Private renters – What choice(s) do we have?
Hannah Fearn recently focused on the Residental Landlords’ Association’s call to politicians to back regulations they feel will increase properties and raise standards in the PRS. All parties are urged in this election year to support this sector which the RLA feels has the potential to become ‘a first choice for those seeking a place to live’. Hannah points out that far from making an active ‘choice’ about their tenure, private renters of 2015 feel ‘trapped’ and optionless.
Britain backs rent controls nine to one as housing costs soar
An exclusive poll for tenants’ campaign Generation Rent published today shows that Britain overwhelmingly backs the return of rent controls. The poll by Survation of 1,009 people on 18th and 19th December shows that 59% of people back rent controls and only 6.8% of people oppose them. 34% had no opinion. That’s one person opposing the measure for every 9 people who support it.
Is your landlord safe?
A new national database, naming private landlords who have been convicted of safety breaches has been created by our friends over at Environmental Health News, the magazine of the Chartered Institute for Environmental Health’s magazine. This follows a ruling by the information commissioner that the Ministry of Justice must release its list of property firm convicted under the Housing Act 2004 – initially the MOJ refused.
Amazing job opportunity at the National CLT Network
We want to tell you about an amazing job opportunity for a Programme Manager that has just come up over at our friends, the National Community Land Trust Network.
House prices remain as high as ever
Today the ONS released its latest House Price Index, showing UK house price inflation to the end of October 2014. Really, not much has changed. Whilst inflation has slowed a miniscule amount, falling from 12.1% in the year to September to 10.4% in the year to October, this is still a worryingly high figure for those struggling to buy their first home. Indeed, once seasonal adjustments have been taken into account, inflation has actually risen by 0.1%.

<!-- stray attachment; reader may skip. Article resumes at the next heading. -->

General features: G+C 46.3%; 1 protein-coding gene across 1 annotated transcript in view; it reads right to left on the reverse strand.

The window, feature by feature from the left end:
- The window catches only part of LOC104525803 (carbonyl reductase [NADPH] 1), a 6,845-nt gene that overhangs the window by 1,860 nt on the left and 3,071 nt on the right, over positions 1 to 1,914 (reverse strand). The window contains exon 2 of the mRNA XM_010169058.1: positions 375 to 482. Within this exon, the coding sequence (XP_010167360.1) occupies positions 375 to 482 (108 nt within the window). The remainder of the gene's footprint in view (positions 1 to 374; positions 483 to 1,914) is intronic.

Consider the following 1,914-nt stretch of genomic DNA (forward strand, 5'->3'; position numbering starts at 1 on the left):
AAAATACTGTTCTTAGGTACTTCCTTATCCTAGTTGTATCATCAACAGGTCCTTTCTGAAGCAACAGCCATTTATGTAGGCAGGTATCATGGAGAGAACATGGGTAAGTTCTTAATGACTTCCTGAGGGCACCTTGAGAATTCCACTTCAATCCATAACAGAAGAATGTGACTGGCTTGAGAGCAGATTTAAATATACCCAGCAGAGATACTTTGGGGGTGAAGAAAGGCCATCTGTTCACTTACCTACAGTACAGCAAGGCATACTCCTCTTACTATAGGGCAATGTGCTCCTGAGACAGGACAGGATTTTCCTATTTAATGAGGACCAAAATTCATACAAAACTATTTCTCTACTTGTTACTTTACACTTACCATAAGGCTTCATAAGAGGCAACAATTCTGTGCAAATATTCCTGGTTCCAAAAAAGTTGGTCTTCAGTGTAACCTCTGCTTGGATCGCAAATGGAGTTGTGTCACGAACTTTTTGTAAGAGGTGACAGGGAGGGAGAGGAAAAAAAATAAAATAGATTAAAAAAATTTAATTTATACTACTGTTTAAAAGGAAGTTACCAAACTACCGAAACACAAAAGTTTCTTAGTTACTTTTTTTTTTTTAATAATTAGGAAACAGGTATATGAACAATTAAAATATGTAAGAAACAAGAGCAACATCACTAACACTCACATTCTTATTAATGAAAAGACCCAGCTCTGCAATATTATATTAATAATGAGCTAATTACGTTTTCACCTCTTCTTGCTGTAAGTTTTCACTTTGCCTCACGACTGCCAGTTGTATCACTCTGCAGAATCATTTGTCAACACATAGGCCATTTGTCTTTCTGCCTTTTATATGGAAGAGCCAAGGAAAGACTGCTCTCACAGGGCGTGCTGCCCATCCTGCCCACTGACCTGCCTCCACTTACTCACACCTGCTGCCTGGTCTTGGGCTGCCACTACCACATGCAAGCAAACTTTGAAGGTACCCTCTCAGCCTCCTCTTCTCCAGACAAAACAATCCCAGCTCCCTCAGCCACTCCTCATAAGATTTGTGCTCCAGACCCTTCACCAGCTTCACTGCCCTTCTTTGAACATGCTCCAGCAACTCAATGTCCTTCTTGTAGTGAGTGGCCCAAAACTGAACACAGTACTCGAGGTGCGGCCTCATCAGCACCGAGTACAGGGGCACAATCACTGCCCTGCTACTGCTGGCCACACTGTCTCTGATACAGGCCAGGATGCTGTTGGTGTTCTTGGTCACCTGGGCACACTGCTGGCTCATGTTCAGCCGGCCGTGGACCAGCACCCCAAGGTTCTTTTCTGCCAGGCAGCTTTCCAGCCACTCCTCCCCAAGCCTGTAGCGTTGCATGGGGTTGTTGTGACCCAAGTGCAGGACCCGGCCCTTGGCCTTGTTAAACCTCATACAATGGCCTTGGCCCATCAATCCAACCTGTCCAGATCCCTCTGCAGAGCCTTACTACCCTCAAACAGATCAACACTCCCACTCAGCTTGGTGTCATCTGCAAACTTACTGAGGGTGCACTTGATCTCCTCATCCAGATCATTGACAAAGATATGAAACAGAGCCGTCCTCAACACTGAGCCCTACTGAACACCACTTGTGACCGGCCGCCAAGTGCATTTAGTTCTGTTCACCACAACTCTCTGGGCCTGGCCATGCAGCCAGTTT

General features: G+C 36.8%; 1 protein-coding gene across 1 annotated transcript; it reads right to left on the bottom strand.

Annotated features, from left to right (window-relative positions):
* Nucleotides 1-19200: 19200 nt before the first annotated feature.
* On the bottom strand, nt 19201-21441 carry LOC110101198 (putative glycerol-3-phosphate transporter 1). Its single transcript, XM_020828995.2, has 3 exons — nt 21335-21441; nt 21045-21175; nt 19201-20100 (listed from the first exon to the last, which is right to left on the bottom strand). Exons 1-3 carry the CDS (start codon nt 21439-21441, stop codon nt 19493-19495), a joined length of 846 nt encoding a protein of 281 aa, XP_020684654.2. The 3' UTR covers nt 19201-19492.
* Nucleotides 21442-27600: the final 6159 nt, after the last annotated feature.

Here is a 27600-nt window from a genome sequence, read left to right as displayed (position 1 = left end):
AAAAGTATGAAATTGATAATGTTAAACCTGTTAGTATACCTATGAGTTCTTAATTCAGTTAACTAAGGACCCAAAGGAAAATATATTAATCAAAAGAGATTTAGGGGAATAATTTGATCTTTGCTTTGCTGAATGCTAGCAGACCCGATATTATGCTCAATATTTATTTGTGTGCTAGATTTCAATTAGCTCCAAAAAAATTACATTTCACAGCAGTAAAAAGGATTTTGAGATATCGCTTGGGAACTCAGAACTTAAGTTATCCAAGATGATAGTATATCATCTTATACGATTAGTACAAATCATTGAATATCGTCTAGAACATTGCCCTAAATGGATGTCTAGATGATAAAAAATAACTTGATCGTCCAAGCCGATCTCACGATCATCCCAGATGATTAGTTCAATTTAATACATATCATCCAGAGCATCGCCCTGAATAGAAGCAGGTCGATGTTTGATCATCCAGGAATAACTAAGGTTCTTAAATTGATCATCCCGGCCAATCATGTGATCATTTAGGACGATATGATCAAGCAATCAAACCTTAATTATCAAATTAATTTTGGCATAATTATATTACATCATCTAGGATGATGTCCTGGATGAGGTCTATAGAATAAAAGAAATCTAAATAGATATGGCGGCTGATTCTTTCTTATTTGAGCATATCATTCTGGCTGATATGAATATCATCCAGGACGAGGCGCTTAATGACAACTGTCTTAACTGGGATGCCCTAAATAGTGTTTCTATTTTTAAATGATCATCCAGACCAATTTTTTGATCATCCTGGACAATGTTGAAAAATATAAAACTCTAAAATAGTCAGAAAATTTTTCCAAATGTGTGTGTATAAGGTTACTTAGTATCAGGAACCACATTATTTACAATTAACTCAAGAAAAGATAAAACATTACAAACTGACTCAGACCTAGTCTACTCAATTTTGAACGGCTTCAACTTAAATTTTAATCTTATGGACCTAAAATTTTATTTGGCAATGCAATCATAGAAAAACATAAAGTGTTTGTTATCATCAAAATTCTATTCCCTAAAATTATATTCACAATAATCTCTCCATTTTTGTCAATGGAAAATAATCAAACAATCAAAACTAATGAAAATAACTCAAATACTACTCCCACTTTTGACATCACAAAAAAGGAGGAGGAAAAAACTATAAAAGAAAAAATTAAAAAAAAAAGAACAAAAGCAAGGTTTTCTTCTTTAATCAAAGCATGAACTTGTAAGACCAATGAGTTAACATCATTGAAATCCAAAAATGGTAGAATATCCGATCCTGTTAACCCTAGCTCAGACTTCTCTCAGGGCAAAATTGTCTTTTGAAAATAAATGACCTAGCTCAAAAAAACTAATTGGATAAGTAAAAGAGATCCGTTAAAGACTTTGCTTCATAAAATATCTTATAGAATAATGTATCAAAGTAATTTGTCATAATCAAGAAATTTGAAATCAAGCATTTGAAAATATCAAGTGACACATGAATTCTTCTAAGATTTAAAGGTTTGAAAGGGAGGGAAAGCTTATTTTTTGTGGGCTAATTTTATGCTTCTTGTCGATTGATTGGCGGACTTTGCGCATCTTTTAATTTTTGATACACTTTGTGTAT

A new tool that makes housesharing that little more bearable
Our friends at Splittable have launched a new free tool for renters – CEO Nick Katz explains
It's December...Rising Rents & Increased Homeless
Rising Rents & Increased Homelessness
Today there have been a range of statistics released on the private rented sector, mortgage lending and homelessness which confirm a fairly gloomy picture for those stuck privately renting.
Controlling rents: A response to the private renting affordability crisis
Today Generation Rent has published a proposal for a flexible rent control policy, aimed first at London but applicable to anywhere where the rent is too high. Diane Abbott MP has kindly written the foreword.
Stamp Duty reform, but nothing for renters
George Osborne's final Autumn Statement before the General Election has been trailed across the media since Sunday, including announcements about housebuilding as part of the National Infrastructure Plan. A lot of this - including the garden city in Bicester - is fairly old news, but it's interesting that the government is planning to get directly involved in building houses - 10,000 of them just outside Cambridge.
The Treasury might want to use this as an opportunity to try out Generation Rent's proposed model of a bubble-free housing market - we estimate that it would cost £1bn to build 10,000 homes, sell them at little over cost-price and plough the proceeds into another 10,000 home project. Those new houses would be shielded from any above-inflation price rises.
When it came to the Statement itself, earlier this afternoon, Osborne had very little to offer those who want cheaper housing. His big announcement, which is bound to dominate tomorrow's front pages, was the reform of stamp duty.
ONS: costs for renters keep rising
The ONS has today released its Family Spending statistics up to the end of 2013. These show that families’ weekly expenditure has begun to increase, following a steady decline since 2006, although levels of spending still remain lower than those of 2006 once inflation has been taken into account. The decrease was due to families cutting back on non-essential items following the recession. This increase can be attributed to rising housing and transport costs, forcing families to find money to cover their basic needs.